5 questions for Joe Liberti, teacher with eye on politics

Joe Liberti is in his 12th year teaching social studies at Mamaroneck High School. He teaches four sections of advanced-placement U.S. Government and Politics — and specializes in getting his students to see the real thing. He took his classes to New Hampshire in 2012 for the Republican presidential primary and last year to Washington, to see how Congress operates. This fall, with Election Day coming Tuesday, his students have been working for the political campaigns of their choice.

Q: People must assume that your name is pronounced “liberty?”

A: Yes, students often say “You should be Mr. Liberty because you teach about government.” But it’s Li-BER-ti.

Q: Why do you want your students to get involved in politics?

A: I want them to understand that participation matters. And that they have the skills right now to volunteer and work in politics. Volunteering demystifies the process. They have to understand that policymakers pay attention to those who participate. I also want them to see that policymakers, regardless of party affiliation, are looking to do what’s best for their constituents. I want them to humanize politicians.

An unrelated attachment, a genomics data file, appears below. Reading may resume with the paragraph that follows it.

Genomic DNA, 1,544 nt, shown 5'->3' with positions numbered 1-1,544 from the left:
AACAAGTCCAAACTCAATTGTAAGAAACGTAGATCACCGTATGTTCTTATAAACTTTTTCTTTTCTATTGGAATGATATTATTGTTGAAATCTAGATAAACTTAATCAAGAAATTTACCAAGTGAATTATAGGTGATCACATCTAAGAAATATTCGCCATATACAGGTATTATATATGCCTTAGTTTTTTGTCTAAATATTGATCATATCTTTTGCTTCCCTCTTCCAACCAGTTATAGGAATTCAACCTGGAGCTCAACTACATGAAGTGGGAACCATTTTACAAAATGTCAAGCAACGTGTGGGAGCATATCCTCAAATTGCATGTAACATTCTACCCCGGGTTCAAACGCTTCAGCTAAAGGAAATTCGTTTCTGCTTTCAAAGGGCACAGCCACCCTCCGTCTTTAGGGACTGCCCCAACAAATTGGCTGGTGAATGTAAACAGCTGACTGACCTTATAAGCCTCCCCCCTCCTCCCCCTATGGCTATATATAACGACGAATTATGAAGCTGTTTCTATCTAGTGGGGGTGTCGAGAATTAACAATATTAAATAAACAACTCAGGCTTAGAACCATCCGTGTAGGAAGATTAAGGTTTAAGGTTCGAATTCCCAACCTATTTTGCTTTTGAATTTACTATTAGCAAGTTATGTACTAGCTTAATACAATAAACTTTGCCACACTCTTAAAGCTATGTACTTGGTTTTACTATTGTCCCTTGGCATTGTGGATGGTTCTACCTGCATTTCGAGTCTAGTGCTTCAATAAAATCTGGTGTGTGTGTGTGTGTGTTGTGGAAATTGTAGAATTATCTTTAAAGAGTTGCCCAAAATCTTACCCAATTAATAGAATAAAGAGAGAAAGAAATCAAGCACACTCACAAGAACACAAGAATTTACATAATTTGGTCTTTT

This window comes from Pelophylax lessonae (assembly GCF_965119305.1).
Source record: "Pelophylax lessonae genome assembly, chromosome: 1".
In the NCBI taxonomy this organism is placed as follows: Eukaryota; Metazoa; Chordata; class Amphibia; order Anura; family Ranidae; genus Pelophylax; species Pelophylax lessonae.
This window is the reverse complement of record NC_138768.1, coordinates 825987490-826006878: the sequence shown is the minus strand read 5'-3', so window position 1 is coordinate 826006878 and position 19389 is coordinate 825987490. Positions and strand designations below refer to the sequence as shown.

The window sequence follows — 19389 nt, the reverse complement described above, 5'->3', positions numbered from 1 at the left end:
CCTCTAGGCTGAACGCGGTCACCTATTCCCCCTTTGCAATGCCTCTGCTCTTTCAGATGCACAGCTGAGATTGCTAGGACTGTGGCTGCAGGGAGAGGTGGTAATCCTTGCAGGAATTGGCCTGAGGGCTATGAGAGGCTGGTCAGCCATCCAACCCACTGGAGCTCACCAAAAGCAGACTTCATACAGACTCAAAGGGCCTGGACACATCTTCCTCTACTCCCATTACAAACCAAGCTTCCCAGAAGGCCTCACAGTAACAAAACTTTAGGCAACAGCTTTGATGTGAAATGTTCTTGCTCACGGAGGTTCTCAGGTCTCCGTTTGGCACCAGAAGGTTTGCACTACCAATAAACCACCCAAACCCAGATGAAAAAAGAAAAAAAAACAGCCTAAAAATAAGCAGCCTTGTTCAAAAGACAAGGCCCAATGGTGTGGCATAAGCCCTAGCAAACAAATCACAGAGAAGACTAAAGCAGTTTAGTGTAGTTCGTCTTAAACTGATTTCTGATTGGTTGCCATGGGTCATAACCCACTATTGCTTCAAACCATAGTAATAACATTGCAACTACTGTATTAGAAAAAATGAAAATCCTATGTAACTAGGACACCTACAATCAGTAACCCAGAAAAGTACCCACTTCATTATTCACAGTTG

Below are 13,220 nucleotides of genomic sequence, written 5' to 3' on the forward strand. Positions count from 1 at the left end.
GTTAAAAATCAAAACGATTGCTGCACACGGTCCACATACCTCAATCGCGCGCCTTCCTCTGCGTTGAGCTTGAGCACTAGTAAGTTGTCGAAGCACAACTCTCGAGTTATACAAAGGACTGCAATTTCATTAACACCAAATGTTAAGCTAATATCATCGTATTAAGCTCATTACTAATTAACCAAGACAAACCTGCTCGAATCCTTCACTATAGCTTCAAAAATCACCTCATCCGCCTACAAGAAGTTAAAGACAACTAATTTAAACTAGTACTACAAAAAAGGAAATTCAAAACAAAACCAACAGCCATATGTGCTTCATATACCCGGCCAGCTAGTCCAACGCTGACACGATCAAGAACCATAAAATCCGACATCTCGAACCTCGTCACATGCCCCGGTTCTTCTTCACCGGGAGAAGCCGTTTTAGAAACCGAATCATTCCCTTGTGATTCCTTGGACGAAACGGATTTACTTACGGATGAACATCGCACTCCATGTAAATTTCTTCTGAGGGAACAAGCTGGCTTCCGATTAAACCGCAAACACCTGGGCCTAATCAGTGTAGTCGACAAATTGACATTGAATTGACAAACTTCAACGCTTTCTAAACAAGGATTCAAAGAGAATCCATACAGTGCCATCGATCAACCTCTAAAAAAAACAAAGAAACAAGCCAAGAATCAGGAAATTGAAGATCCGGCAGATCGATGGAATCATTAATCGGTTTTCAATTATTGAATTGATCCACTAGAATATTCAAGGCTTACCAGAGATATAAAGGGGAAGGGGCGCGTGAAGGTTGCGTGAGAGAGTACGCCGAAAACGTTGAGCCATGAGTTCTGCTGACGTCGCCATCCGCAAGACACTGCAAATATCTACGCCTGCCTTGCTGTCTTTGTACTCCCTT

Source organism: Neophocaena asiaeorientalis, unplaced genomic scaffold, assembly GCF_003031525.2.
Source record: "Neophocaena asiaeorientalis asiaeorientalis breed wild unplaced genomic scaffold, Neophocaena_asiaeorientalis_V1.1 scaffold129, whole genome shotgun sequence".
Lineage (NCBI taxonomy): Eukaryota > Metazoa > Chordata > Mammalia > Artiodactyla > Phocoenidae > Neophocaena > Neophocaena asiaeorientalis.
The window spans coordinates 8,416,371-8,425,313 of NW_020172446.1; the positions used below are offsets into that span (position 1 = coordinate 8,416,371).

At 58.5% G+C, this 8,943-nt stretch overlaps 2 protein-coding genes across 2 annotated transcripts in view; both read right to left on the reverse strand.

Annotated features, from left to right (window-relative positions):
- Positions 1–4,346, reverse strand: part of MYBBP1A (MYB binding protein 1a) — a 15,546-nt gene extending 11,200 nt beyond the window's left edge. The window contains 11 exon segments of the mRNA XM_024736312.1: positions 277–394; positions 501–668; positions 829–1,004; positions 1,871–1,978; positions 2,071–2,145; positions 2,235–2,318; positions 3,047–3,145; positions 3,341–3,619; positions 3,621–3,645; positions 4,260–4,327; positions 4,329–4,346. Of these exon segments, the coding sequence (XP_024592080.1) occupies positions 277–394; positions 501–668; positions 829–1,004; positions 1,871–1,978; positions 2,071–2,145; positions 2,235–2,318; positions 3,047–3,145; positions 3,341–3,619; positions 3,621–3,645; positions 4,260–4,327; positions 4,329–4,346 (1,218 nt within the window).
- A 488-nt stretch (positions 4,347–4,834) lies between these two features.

Q: But most people are so down on politics, right?

A: People just hate politics right now. There is tremendous disdain. It is a huge problem. This generation is probably more cynical than past generations and more distrustful. If we don’t engage them now, I am fearful about the future. They’ll disconnect completely or just demonize the other side.

Q: How did you get your students to choose campaigns to volunteer for?

A: I put together a bulletin listing campaigns relevant to them and said, “You decide where you want to spend your time.” Four chose (Gov. Andrew) Cuomo, three (Republican gibernatorial candidate Rob) Astorino, 10 (U.S. Rep. Nita) Lowey, 41 (Democratic state Senate candidate George) Latimer, 10 (Republican state Senate candidate Joseph) Dillon, and 16 went for Democratic candidates for the Mamaroneck village Board of Trustees. The high number for Latimer makes sense because he was the assemblyperson for our district, and is a well known face and name.”

Q: How have your students responded?

A: Some were taken aback by the tone, the tenor, of the Latimer/Dillon debates, how forceful they were, if you will. And they didn’t understand some of the issues — Tier 5 and Tier 6 (in the public employees’ retirement system), why abortion comes up, the ballot questions, those kinds of things. They write down their questions. It’s been an education for them. They’re interested in the governor’s race — a few went to the event where Cuomo endorsed Latimer — but they are most focused on the campaigns they’re working for. They’re invested. I think it’s great.